TREM-1 (sTREM-1) is released from activated phagocytes and determination of
the level of s-TREM-1 in biological fluids as plasma [112] and bronchoalveolar
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lavage [113] has been shown to be helpful to identify an infectious process.
Moreover, it had a favorable prognostic performance relative to ProCT and CRP
[112]. Decreasing level of sTREM-1 over time is associated with a favorable
clinical outcome [114].
Endohelial markers
Nitric oxide and asymmetric dimethylarginine
Nitric oxide (NO) is a free radical formed by a group of NO synthases, which
rapidly convert l-arginine into NO and l-citrullin. Being in a gaseous state, NO
is often indirectly measured by metabolites such as nitrite and nitrate. As a potent
vasodilator, NO is implicated in the vasodilatory state of septicemia, the hypotension of which may cause organ failure. It also decreases endothelin-1 levels, a
potent vasoconstrictor. Actual NO production appears to be increased in sepsis
[115] and indirect NO measures suggest that it is elevated in SIRS, burns, sepsis,
and heatstroke. In heatstroke, excessive NO production is proportional to the
severity of illness [116]. The serum NO level has been used as a predictor of
postoperative morbidity [117].
Asymmetric dimethylarginine (ADMA), an L-arginine analog and an endogenous inhibitor of NO synthase, with its own vasoconstrictive properties, has been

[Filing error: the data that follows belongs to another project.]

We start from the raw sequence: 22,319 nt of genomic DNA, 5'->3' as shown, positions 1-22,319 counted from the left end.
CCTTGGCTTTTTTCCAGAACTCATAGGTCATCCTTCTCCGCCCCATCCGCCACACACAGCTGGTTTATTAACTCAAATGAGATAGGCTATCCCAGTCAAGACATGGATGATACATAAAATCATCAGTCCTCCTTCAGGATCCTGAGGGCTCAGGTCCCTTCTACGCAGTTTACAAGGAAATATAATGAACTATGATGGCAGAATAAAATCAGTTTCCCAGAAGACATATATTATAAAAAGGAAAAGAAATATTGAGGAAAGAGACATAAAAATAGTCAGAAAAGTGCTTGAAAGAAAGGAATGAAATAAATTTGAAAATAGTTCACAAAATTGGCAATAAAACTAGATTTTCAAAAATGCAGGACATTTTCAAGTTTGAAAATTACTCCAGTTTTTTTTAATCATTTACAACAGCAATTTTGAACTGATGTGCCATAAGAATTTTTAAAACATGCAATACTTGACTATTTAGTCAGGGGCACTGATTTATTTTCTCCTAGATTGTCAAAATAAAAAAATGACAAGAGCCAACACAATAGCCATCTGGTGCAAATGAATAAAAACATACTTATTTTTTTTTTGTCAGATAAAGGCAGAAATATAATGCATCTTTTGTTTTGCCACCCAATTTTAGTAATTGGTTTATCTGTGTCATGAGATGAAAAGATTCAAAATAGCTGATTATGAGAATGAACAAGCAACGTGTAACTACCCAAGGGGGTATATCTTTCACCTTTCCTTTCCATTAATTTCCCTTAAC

shown to be associated with organ failure such as hepatic failure and also being a
strong and independent predictor of mortality [118]. In another study,
the mortality correlation to ADMA was confirmed. In addition, ADMA correlated to APACHE and several other important illness parameters [119].
This 21 amino acid peptide is a potent vasoconstrictor which stimulates the
production of endothelial NO. The serum level of endothelin is elevated in a
variety of states, especially in sepsis and septic shock, and correlates with severity and mortality [120,121]. For example, endothelin-1 levels were highest in
culture-positive neonatal sepsis, and correlated with SNAP (severity instrument
Score for Neonatal Acute Physiology) [122].
Complement markers
The complement cascade is a part of the innate immunity and its activation
has been documented in sepsis, trauma, burns, and cardiopulmonary bypass
[123]. In trauma, the complement 3a (C3a/C3) levels increase with illness severity and the level is significantly higher in non-survivors than survivors [124].
In sepsis, complement is activated by bacterial cell components as evidenced
by the increase in plasma concentration of C3a and C5a upon injection of LPS
[125]. The role of complement in combating septicemia is paradoxical, because
lysis or opsonization of invading microorganism is an important part of host
defense, but excessive complement activation can lead to harmful tissue destruction caused by severe inflammation. Selective inhibition of specific pathways
endocrine markers
may be more advantageous. Inhibition of C3a receptor has increased survival
during sepsis [126]. Anti-C5a antibodies alleviate symptoms of ARDS in septic
primates [127]. Cardiopulmonary bypass induces a systemic inflammatory response that contributes to clinical morbidity: two complement inhibitors, TP10
(a C3/C5 convertase inhibitor) and pexelizumab, both anti-C5 monoclonal antibodies, are in clinical trials. TP10 has been shown to limit tissue injury and